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Developing New Tech Projects, Part I: User Testinghsbgioqjovtnkk81n5894wd9d4loo9lvDeveloping New Tech Projects, Part I: User Testing

(English → Deutsch) View original
Translators:

We’ve been working on something that we’re pretty excited about—a new part of our website that gathers all of our training resources in one place. It hasn’t gone live yet, but we’d love to share our progress and get your feedback on this page mock up as we move forward!
Aspiration Learning Resources Page Mock Up
For years, Aspiration has been developing and delivering trainings to organizations. We’ve always created resources (e.g., slides, templates) to complement these trainings.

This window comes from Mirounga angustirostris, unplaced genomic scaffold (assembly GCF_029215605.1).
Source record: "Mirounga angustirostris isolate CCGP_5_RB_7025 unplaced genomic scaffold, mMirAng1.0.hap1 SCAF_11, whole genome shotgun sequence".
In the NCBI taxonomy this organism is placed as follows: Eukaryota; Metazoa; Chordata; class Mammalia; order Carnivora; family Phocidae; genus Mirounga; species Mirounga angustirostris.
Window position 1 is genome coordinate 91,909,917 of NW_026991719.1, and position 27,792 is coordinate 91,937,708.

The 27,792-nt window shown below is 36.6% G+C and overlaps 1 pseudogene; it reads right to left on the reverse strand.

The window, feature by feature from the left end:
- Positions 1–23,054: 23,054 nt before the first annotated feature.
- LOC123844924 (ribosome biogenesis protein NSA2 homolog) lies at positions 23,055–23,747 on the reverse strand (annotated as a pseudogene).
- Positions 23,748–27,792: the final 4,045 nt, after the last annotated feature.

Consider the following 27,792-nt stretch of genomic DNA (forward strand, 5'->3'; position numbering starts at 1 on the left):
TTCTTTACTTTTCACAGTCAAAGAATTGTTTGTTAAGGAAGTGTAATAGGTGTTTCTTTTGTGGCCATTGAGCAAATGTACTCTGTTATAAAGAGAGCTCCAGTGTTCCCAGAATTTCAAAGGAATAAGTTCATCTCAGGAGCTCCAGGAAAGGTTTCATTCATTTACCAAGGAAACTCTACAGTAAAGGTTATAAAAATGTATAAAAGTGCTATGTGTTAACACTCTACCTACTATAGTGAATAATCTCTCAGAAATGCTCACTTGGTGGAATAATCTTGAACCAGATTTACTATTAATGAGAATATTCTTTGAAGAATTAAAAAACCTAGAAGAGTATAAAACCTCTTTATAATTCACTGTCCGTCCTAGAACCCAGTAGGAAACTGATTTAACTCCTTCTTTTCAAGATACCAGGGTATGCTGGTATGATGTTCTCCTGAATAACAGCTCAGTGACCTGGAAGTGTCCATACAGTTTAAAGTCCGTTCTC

jvpxqud307amrxy7g02dbivy29dec3mlWhile we’ve tried our best to make these resources available on our website for future use, they are sadly scattered in the dark corners of aspirationtech.org. Our web traffic reports show this lack of accessibility and use.9pw5z305zt86ftb55jqmdmivig9sceub

We’re working to fix that, in hopes that you’ll find value and versatility in these resources. In addition to migrating them to an accessible place, we’ll be providing the resources in various formats, such as editable versions of slides, templates and webinars. We hope that others will build on the lessons and resources and make them relevant to their own intended audiences. jb10duwks1l5dgb8jtq7oq9g22ayi6yrWe’re also going to place everything associated with each training in one place, in order to guide people to complementary trainings that’ll boost tech capacity.nqu5eibnvtl5uio3qhmwdbq26r7tykqb

 rdk7i2eg9ljhdesf9knun3phu189zxph5nb1ntzvn7iza5mgeexkc500o0kzbdm7cakywm4rclce669qyv9zgv5ytw2rkeem

 rdk7i2eg9ljhdesf9knun3phu189zxph5nb1ntzvn7iza5mgeexkc500o0kzbdm7cakywm4rclce669qyv9zgv5ytw2rkeem